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Android 1.0 ported to Nokia N810

Dec 4, 2008 — by Eric Brown — from the LinuxDevices Archive — 17 views

Developers at Linux consulting firm NthCode have ported Android 1.0 to Nokia's N810 Internet tablet — and they explain how they did it in a detailed LinuxDevices whitepaper. The paper details the changes Google made to the Linux kernel, and offers step-by-step porting tips.

(Click for larger view of Android 1.0 running on Nokia N810)

As detailed in the whitepaper by NthCode CEO Peter McDermott, his full Android port follows up on this July's announcement from hackers PenguinBait, B-man, and QWERTY-12, who hacked a pre-release version of Android onto the N810. With the release of the final Android 1.0 in late October, McDermott and his team, including NthCode developer Tang Yongjun, decided it would be fun to take the next step. NthCode is a Beijing-based consulting firm specializing in Linux device development, in markets that include mobile phones, set-top boxes, and “converged” multimedia devices.

In the whitepaper, McDermott provides an overview of Android and its underlying foundation of Linux, Eclipse, and Android's Java-like Dalvik Virtual Machine (VM). Dalvik, he suggests, was created by Google “to escape from needing to cede control or pay a license fee to Sun.” He also describes the Android emulator, which he dubs “as complete an emulator as we have ever seen.”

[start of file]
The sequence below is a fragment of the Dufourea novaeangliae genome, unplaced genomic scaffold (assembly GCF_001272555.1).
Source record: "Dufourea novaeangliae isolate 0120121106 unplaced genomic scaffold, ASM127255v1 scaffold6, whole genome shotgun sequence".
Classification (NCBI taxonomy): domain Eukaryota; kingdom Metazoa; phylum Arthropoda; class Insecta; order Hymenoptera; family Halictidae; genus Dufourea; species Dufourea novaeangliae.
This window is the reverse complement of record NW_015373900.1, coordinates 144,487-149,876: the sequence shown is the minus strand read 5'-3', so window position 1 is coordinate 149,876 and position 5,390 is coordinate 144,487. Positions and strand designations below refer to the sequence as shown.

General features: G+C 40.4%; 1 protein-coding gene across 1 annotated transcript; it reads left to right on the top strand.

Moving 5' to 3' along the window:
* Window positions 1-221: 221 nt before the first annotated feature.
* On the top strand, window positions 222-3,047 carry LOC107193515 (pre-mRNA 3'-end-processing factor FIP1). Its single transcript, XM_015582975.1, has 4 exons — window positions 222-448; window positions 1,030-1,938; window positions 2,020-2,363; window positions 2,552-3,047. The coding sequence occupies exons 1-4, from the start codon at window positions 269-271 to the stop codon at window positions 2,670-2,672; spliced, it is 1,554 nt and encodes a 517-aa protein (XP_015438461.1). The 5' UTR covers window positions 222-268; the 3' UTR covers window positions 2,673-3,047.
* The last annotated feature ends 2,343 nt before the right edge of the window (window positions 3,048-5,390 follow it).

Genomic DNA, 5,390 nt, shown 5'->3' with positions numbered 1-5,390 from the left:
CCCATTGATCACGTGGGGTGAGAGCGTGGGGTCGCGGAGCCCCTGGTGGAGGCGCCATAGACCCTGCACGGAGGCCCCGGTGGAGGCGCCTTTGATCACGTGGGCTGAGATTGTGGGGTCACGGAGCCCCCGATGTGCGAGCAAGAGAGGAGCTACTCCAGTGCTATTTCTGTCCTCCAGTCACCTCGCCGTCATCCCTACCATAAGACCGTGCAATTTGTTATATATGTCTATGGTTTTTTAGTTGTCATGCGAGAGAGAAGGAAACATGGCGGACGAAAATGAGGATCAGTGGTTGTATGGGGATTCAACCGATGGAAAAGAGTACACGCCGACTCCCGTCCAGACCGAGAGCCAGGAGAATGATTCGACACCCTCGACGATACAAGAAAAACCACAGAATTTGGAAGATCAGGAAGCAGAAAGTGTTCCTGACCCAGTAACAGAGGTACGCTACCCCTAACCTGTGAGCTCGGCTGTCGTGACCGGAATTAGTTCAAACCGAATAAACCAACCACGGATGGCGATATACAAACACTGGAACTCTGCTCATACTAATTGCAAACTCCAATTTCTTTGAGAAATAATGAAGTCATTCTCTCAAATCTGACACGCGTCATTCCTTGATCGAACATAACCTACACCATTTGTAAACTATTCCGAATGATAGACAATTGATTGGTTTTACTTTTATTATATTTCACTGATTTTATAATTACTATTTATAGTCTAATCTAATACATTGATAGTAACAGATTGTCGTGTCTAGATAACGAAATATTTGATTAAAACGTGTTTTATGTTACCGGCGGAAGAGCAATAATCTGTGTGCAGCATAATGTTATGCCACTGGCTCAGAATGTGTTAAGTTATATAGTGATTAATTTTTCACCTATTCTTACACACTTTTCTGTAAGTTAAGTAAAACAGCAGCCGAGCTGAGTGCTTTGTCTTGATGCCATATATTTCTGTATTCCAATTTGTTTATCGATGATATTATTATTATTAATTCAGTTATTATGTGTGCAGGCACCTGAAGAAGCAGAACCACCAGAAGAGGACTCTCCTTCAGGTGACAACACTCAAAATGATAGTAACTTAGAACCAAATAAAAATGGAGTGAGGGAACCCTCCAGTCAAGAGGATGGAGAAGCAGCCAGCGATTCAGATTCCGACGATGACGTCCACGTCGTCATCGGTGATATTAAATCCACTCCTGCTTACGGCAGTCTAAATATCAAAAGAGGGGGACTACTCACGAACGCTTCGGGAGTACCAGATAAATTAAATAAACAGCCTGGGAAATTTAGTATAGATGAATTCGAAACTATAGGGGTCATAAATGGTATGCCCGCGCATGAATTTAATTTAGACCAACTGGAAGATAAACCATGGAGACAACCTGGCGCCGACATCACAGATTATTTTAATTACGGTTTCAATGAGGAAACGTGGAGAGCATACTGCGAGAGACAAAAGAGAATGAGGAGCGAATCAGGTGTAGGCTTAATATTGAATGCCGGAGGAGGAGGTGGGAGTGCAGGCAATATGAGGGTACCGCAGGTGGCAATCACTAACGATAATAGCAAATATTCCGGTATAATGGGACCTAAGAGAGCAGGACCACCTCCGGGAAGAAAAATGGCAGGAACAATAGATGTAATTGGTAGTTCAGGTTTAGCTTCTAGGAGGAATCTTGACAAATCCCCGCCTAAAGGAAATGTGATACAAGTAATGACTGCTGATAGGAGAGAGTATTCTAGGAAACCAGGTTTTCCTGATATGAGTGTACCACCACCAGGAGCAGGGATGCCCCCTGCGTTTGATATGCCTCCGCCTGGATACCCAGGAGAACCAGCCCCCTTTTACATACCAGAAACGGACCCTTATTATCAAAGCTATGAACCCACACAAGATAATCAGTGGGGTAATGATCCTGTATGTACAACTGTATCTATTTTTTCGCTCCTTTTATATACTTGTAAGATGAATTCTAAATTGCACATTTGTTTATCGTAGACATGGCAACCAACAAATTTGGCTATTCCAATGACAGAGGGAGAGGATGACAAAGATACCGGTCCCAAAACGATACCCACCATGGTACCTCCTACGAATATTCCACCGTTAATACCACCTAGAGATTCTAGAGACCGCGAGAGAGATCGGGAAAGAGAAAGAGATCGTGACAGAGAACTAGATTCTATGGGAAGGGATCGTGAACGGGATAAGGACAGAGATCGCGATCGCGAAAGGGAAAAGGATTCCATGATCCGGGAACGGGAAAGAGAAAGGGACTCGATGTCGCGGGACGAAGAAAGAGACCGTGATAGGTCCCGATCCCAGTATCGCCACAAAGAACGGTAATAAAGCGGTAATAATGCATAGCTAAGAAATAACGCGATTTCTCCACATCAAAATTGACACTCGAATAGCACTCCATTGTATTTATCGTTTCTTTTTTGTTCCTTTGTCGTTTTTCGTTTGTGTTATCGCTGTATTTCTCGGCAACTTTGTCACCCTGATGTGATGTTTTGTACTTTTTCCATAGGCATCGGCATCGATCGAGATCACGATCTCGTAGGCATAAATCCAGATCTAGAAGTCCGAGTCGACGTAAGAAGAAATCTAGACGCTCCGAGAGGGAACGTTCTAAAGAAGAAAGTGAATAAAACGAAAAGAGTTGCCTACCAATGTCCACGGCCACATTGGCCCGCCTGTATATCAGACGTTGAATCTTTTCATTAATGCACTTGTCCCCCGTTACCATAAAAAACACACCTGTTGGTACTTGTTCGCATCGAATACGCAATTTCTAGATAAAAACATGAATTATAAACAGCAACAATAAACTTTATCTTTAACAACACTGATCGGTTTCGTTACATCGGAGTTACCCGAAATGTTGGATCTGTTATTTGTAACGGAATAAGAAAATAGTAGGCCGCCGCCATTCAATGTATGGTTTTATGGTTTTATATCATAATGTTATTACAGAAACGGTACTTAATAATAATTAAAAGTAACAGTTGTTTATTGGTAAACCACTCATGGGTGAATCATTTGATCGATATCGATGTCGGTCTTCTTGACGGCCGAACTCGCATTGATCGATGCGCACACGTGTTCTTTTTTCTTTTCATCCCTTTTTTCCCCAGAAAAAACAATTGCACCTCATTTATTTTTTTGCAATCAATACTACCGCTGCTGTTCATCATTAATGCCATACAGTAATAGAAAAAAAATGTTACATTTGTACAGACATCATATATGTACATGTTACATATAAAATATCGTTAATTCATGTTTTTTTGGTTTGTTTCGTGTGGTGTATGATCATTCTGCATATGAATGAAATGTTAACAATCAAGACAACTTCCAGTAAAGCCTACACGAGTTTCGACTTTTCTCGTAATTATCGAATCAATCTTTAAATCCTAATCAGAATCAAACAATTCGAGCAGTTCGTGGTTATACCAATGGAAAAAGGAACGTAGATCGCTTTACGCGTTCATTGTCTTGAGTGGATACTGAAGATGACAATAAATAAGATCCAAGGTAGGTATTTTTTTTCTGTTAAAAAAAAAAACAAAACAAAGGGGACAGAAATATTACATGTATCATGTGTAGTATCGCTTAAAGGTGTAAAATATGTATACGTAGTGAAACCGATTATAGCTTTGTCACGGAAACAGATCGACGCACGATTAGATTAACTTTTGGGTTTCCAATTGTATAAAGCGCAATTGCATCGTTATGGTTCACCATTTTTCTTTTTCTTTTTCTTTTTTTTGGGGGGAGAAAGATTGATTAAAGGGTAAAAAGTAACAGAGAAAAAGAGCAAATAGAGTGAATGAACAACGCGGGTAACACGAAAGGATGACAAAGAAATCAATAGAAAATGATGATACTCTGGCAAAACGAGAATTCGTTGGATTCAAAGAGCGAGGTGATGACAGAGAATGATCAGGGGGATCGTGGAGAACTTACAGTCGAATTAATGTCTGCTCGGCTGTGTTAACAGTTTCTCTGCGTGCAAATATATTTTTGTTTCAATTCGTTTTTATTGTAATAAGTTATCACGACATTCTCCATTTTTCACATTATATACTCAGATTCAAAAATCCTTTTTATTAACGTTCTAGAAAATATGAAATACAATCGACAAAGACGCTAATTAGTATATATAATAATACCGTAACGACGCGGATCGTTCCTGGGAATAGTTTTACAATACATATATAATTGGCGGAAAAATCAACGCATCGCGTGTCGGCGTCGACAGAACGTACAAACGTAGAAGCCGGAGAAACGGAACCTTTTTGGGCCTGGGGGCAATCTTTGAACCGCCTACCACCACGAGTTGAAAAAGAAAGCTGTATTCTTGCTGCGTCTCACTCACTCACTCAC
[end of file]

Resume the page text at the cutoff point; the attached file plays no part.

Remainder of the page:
The NthCode team ran a painstaking comparison between Android's Linux kernel and the mainline kernel and found the differences to be “significant.” Google had changed 75 files and added an additional 88, making substantial changes in emulation, power management, Netfilter, debugging, memory handling, and other areas.

After summarizing the changes, the author takes the reader step by step through porting the kernel changes to the 2.6.25 Linux kernel, adding the Android patches, and bringing up Android on the N810.

McDermott cautions that his Android port is only the beginning. To get Android applications running on the N810, they plan to add support for the Android Debug Bridge, fix an intermittent system crash, and try to enable battery charging when the power supply is plugged in. The port also lacks Internet access, thanks to binary-only driver support for the N810's WiFi chip. So, he plans to either enable the WiFi chip or at least bring up USB Ethernet. The N810 has no cellphone, of course, so that is not part of the picture, but VoIP is always possible via the WiFi.

In other Android porting news, earlier this week, a group of hackers announced they have ported Android to the IPhone.

The McDermott whitepaper can be found here.

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